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Leveraging EHRs and advancing patient care

October 03, 2016
From the October 2016 issue of HealthCare Business News magazine

Knowing the right question to ask is perhaps the most difficult aspect of data analytics. Practitioners can use their domain knowledge to frame a problem or a question that needs to be answered. Data scientists can find correlations in data, but they might be clueless at understanding causation. Working together, data scientists can help practitioners see patterns they might otherwise miss, and practitioners can help data scientists understand the meaning and context behind the data.

Data can be old
Just 5 percent of patients account for almost half of all health care costs. If only we could find those high-risk patients and focus all of our efforts there. The problem is, using last year’s claims data can be ineffective at predicting this year’s high-cost patients. It won’t be the same patients, but instead a different 5 percent of individuals from the year before. Older data can provide context and supplement predictive models, but good predictions need real-time data that stays up to date as a care episode evolves.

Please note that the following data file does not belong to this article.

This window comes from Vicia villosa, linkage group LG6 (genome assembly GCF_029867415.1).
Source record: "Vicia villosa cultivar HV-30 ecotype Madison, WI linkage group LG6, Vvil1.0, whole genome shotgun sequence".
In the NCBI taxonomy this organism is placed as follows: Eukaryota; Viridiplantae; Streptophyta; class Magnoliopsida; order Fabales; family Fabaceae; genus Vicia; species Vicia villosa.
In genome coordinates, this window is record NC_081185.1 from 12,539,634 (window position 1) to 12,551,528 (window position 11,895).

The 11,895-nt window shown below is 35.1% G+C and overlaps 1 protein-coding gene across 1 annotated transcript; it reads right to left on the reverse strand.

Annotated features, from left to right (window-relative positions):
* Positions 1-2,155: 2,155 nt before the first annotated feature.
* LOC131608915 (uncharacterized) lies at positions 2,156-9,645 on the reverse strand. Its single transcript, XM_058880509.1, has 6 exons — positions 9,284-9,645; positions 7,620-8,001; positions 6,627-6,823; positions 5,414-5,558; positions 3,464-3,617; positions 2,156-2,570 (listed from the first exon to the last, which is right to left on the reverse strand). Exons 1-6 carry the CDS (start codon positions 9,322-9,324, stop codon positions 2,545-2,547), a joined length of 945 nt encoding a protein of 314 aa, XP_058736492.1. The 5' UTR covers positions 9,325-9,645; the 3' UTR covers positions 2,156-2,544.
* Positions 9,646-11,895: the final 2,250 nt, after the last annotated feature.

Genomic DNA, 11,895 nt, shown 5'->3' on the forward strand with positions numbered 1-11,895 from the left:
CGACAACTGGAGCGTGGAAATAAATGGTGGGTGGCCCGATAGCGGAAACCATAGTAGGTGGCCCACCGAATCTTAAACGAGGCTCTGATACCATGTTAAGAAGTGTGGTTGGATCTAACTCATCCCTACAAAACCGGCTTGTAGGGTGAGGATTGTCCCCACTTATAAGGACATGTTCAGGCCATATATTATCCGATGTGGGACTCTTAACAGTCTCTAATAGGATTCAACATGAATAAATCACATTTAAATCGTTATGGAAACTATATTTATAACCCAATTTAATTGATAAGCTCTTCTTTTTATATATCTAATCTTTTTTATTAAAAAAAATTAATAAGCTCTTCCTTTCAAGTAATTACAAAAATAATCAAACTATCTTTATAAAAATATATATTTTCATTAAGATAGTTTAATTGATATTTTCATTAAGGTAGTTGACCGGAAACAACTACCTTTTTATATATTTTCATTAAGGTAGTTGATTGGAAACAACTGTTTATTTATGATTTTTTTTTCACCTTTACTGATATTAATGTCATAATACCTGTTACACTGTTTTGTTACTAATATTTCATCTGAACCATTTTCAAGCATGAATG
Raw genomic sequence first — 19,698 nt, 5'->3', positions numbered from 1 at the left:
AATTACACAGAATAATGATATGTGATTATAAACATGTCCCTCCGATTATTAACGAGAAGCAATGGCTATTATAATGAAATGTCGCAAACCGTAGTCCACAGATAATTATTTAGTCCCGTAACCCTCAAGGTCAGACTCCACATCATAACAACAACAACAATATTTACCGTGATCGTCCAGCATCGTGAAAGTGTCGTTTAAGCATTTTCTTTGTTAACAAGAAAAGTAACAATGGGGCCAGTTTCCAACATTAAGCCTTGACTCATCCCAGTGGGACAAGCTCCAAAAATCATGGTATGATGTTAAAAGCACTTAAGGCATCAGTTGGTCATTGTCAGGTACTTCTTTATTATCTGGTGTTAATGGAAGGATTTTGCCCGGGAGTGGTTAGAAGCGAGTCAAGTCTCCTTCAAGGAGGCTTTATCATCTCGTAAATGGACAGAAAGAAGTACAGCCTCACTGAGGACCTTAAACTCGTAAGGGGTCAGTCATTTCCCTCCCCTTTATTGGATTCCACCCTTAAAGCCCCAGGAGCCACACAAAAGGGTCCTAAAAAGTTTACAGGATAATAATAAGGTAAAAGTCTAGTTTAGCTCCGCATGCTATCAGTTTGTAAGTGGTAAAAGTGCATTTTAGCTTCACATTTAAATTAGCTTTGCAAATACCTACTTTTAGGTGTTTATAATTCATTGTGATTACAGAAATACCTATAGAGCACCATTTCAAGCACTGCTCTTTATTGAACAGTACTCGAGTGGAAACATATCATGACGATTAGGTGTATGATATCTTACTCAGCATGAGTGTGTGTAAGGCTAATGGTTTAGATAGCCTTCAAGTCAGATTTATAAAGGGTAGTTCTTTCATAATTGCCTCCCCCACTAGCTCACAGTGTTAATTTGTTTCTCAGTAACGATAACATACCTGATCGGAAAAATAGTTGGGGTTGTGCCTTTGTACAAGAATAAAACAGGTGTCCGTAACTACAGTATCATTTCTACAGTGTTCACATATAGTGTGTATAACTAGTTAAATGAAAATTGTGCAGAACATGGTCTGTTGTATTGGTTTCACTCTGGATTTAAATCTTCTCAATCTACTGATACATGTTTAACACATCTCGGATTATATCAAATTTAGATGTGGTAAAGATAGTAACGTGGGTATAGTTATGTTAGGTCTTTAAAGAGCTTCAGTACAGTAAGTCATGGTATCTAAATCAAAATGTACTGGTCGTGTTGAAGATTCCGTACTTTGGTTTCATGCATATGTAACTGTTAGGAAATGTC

The quality and arrival time of data is dependent on both the work patterns of practitioners on the ground and the effective integration and deployment of telehealth technology. Here, practitioners and data scientists can work together to examine workflows, patient interactions and care episode dynamics, to implement systems that are kept current, so that delays in data arrival don’t get in the way of patient care.

Data can have gaps
With the move to value-based reimbursement, practitioners must coordinate care across care settings. Data scientists should be deriving insights from the entire care episode, but too often data access is limited to just the care settings within the practitioner’s own organization. These gaps ultimately undermine the accuracy of analytical models developed by data scientists.

The technology required for secure exchange of clinical data exists, but access is often blocked by the absence of a workable legal framework for data sharing. These challenges can only be addressed by practitioners, who must answer questions about what data should be shared, how it will be used, and how to balance care coordination and patient privacy needs with the competitive interest of their own organizations.

Through hard work and collaboration among practitioner organizations, effective data use agreements can be established to enable data scientists to leverage information now locked away in system silos.

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